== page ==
Struan is the monthly bake for the Bread Baking Babes. My version, which I call Rustic Sourdough Cinnamon Raisin Struan, is made with cooked brown rice, coarse cornmeal, rolled oats, oat bran and a mix of raisins and cranberries.
To give it an over-the-top flavor, the dough is rolled out, brushed with melted butter and sprinkled with cinnamon sugar. And for the finishing touches, the top of the loaf is brushed with melted butter and sprinkled with cinnamon sugar. Needless to say, these loaves pack a powerful punch of sweetness!
The idea for the monthly bread came about while our host, Elle, was clearing out her bookcases. She found a small paperback by Peter Reinhart mixed in with the mysteries. In it she found what she described as the perfect March bread for gathering round our BBB kitchen table.
The book, which was written in 1994, is called Sacramental Magic in a Small-Town Cafe – Recipes and Stories from Brother Juniper’s Cafe’. In it, Peter Reinhart gives the recipe for his (at the time) all time favorite bread – Cinnamon Raisin Struan, which is a variation of Struan bread.
Brother Peter says, “Struan, incidentally, aside from being the name of a Scottish clan, also means “the convergence of two or more streams” which he feels is quite appropriate considering all the different convergences of ingredients.
Elle reminded us that, “Peter Reinhart has been encouraging bread baking for a long time, especially slow food bread baking where the dough is given plenty of time to develop its flavor.”
It just so happens, that he is one of my favorite bread-baking mentors. I’ve learned so much from him through his books (I have most of them), but also in person. I’ve had the privilege of meeting him and participating in several of his workshops at the Asheville Bread Festival and hearing him speak at the Kneading Conference in Maine.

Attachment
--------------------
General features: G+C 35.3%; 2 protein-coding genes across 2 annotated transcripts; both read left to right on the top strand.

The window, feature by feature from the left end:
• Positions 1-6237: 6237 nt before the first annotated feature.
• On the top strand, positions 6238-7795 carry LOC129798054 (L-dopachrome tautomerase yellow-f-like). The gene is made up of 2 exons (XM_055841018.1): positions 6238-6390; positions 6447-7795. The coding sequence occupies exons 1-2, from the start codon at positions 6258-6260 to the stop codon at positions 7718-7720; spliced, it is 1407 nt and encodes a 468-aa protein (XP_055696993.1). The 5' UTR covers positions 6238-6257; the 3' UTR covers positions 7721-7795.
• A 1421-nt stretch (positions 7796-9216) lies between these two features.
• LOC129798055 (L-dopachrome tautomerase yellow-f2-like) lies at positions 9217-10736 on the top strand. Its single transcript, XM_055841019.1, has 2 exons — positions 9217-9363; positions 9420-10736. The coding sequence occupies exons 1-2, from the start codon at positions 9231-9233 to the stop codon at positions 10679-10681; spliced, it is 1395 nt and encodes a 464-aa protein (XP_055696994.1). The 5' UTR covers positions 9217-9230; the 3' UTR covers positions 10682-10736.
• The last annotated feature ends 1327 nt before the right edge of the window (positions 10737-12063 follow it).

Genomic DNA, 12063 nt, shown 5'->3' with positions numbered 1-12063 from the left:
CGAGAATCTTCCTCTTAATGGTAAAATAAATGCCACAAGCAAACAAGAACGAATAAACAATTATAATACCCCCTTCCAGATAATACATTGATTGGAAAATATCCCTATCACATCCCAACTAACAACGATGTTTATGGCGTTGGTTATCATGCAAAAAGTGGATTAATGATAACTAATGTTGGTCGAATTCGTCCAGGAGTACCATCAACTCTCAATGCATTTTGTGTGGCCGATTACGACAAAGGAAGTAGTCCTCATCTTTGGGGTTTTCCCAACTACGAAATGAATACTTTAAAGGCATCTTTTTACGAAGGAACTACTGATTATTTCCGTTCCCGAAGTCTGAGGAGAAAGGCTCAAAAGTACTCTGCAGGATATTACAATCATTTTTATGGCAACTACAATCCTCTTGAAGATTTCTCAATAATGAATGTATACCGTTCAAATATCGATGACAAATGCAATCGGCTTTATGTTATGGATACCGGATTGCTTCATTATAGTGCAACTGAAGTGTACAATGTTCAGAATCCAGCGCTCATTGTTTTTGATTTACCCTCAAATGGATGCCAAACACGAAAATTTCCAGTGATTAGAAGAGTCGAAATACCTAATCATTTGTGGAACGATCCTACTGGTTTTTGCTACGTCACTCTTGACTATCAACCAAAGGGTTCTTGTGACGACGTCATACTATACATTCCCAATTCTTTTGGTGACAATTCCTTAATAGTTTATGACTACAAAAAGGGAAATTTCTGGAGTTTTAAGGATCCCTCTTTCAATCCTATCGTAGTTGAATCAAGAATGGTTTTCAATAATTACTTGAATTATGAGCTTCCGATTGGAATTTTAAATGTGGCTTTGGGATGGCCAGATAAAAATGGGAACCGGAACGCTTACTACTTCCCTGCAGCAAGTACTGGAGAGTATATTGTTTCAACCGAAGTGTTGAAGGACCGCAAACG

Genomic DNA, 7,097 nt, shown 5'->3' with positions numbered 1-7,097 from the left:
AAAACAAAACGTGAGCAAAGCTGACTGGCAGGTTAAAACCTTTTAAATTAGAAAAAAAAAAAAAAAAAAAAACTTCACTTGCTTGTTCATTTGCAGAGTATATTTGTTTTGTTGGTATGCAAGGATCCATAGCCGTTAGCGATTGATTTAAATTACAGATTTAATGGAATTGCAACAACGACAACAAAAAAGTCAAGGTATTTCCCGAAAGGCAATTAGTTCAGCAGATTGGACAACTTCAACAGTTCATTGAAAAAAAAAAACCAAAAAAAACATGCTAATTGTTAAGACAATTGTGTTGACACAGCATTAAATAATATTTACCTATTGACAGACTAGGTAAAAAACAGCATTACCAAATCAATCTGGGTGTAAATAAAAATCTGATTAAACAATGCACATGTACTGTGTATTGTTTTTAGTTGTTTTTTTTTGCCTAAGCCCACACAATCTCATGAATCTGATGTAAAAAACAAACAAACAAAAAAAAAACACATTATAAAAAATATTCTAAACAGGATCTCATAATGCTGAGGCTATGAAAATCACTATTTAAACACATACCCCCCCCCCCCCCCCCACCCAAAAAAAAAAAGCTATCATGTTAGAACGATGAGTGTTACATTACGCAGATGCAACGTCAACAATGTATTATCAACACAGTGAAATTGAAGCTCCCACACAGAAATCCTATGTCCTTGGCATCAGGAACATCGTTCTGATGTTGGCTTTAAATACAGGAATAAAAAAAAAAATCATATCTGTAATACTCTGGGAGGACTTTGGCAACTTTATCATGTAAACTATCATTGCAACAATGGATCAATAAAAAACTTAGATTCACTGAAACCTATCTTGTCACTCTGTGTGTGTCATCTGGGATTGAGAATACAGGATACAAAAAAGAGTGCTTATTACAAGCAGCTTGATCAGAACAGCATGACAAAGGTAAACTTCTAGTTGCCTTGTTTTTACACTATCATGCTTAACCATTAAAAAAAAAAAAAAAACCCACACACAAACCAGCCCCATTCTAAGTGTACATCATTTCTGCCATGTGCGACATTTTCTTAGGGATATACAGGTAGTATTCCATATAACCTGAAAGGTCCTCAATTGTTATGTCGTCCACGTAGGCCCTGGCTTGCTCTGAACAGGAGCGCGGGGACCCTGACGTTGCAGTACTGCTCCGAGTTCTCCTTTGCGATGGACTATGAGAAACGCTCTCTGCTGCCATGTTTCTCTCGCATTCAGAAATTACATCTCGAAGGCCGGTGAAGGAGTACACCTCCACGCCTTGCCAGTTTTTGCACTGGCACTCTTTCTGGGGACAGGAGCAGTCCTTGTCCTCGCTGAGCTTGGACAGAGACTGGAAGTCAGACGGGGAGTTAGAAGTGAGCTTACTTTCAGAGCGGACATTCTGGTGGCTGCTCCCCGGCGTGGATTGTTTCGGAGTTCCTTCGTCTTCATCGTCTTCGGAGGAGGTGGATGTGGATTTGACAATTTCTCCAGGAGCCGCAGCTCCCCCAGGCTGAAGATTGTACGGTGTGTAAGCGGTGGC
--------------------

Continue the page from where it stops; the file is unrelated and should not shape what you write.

He includes a recipe for Struan in each of his books so I’ve made it before, but it really is a great bread so it was definitely worth making again.
However, rather than use the recipe from Sacramental Magic in a Small-Town Cafe – Recipes and Stories from Brother Juniper’s Cafe’, I chose the Struan recipe from Artisan Breads Every Day, another one of Peter’s books.
I converted the formula to utilize sourdough as the leavening instead of yeast, and substituted kefir milk for the buttermilk. I also scored my loaves. I don’t know what it is about me and scoring these days, but I think I’ve gone scoring happy. The scoring gave the loaves an interesting look which is why I called them “rustic.”
- 5 cups / 638 grams all-purpose flour (reserve about 50 - 75 grams)
- ¼ cup / 42.5 grams coarse cornmeal or polenta
- ¼ cup / 28.5 grams rolled oats
- 3 tablespoons / ~ 20 grams oat or wheat bran
- ½ cup / 56.5 grams brown riced, cooked and cooled
- ¼ cup / 56.5 grams brown sugar
- 2½ teaspoons / 19 grams salt
- 1½ tablespoon / 28.5 grams honey
- 128 grams sourdough, active and recently fed
- 1½ cups lukewarm water
- ½ cup lukewarm kefir milk or buttermilk
- 200 grams raisins or cranberries or a mix
- Melted butter for brushing, if desired
- Cinnamon-sugar mixture for sprinkling
- In a large bowl, add the sourdough starter and combine with the other wet ingredients (honey, water and kefir or buttermilk)
- Incorporate thoroughly to break up the starter. Stir in the cooked brown rice.